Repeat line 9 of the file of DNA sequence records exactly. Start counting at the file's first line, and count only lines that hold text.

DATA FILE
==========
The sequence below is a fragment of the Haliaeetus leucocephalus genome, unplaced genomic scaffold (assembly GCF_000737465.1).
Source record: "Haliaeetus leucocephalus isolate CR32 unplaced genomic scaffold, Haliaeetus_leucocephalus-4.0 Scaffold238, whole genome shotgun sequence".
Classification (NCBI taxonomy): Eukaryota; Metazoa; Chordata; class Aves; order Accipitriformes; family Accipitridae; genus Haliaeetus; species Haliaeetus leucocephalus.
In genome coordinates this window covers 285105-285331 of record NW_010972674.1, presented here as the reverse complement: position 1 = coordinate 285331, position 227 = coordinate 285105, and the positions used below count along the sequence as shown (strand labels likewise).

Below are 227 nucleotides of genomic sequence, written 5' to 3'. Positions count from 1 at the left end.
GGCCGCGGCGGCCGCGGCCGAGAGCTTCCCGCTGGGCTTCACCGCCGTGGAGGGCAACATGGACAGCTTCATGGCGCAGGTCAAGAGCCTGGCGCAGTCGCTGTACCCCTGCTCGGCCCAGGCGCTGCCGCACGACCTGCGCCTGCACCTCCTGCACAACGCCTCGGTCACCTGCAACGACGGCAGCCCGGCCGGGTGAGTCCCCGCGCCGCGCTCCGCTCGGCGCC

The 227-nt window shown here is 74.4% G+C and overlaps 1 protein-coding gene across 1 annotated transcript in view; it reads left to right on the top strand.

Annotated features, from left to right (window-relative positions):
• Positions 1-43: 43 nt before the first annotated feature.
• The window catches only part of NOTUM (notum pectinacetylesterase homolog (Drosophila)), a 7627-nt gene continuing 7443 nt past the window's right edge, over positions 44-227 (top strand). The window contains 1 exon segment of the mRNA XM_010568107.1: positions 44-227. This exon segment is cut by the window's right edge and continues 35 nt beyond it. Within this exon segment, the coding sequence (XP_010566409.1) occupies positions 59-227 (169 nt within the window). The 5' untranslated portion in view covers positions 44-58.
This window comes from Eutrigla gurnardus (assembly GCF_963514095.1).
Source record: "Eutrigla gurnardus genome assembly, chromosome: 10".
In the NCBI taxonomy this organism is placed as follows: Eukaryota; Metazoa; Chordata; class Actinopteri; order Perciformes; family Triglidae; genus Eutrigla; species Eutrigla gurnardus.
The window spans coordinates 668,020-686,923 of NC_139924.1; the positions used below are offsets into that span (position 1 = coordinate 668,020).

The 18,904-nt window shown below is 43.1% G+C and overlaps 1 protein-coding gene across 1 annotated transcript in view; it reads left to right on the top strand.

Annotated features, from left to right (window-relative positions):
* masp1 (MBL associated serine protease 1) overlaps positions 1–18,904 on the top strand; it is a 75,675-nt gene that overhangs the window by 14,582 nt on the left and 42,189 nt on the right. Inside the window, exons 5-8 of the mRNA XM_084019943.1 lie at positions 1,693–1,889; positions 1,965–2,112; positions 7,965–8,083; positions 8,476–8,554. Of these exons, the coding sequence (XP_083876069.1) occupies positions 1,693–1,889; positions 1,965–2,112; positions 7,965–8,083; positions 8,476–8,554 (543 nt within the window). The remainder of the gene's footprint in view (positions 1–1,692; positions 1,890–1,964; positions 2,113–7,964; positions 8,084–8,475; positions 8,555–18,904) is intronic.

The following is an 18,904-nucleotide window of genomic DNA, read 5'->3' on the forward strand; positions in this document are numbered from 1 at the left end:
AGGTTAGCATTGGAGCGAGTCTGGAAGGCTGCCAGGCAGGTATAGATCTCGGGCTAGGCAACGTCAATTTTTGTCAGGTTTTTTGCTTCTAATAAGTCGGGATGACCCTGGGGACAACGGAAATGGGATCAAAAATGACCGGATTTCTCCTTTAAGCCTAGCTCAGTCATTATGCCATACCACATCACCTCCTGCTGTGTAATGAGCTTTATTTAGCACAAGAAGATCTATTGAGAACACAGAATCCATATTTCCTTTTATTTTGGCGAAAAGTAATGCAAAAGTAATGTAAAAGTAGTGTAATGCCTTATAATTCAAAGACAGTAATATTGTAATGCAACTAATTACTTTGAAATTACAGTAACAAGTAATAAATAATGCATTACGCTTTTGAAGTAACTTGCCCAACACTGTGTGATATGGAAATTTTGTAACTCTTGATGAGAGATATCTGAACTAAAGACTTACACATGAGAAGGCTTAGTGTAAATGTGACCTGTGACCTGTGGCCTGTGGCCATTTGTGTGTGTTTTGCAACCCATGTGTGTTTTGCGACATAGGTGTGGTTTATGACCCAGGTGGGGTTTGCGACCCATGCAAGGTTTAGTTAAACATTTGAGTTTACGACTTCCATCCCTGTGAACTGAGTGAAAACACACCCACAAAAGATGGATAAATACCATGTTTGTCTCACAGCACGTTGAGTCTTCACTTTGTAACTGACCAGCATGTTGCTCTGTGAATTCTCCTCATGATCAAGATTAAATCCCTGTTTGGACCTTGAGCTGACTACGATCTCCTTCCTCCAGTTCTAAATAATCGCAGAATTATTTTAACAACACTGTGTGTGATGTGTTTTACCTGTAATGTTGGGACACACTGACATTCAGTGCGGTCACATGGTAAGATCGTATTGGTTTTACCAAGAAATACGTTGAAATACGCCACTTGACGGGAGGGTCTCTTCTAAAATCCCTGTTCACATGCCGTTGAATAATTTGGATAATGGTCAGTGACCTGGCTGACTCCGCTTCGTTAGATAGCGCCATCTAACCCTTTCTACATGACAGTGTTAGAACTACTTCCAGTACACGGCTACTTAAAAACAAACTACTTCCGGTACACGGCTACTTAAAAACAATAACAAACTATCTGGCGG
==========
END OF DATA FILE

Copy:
• Positions 1-43: 43 nt before the first annotated feature.